Sunscreen or sunblock which is best to prevent skin cancer
By Holly Daniels Nelson
Aug 18, 2017
Updated Oct 25, 2023
5 min read
Are you overwhelmed by the many different products available to reduce sun exposure? What works best to prevent skin cancer and why? Basically, there are three types of products: sunscreen, sunblock, or a combination of the two.
“Sunscreen is like a filter; it allows a certain amount of sunlight through, so it doesn’t provide as much protection as sunblock,” says Intermountain Riverton Hospital dermatologist Dylan Alston, DO. “Sunscreens often contain ingredients that can sting the eyes and cause allergic reactions or acne breakouts.”
“Sunblock is a physical blocker and reflects sunlight off the skin. Broad-spectrum sunblock that contains zinc oxide and/or titanium dioxide is most effective because it works on both types of ultra violet rays — UVA and UVB. The new sunblocks are invisible and aren’t like the old zinc oxide products that remained white after application,” says Dr. Alston.
Some products are both a sunscreen and a sunblock. To help prevent skin cancer, Dr. Alston recommends using a product with an SPF of 30 or higher, which will protect your skin 30 times longer than wearing no sunblock. Choose a product that won’t irritate your skin, and reapply often, especially if you’re in the water or sweating a lot.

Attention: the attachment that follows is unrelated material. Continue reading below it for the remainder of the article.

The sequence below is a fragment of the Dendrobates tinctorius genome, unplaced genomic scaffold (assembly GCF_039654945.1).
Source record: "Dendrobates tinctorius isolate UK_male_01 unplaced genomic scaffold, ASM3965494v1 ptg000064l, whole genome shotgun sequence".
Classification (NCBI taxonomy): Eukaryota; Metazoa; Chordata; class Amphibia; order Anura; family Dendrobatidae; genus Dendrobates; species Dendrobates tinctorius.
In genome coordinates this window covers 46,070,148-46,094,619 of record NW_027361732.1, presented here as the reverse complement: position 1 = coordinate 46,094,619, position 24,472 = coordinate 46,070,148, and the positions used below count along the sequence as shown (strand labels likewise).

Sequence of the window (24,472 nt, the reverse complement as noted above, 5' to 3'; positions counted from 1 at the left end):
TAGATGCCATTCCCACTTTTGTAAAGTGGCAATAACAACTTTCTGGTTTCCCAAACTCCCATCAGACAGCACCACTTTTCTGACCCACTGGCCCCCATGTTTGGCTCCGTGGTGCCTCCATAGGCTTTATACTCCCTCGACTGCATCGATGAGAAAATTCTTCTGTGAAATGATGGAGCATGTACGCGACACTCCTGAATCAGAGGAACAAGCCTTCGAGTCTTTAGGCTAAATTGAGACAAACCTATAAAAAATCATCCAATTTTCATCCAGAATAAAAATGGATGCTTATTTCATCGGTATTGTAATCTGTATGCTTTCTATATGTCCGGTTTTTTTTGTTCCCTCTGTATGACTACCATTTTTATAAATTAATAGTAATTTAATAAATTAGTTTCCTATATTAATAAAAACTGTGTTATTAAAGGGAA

According to the American Cancer Society, skin cancer is the most common cancer in the U.S., one in five Americans will develop skin cancer in their lifetime.
MORE INFORMATION: http://melanomafoundation.org/prevention/facts.htm
The U.S. Environmental Protection Agency estimates that the sun causes 90 percent of all non-melanoma skin cancers, and other research links it to 65 percent of all melanomas.
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The U.S. Skin Cancer Foundation reports that intermittent, intense ultra-violet ray exposure is believed to be more closely associated with melanoma than chronic sun exposure. Additionally, one blistering sunburn during childhood or adolescence doubles the risk of melanoma later in life, and five sunburns by any age doubles the risk as well.
If you notice changes in moles, sores, bumps, or patches on your skin, see a dermatologist, who can help identify whether it’s a skin condition or a type of skin cancer, such as the more common basal cell or squamous cell carcinoma or the more deadly melanoma.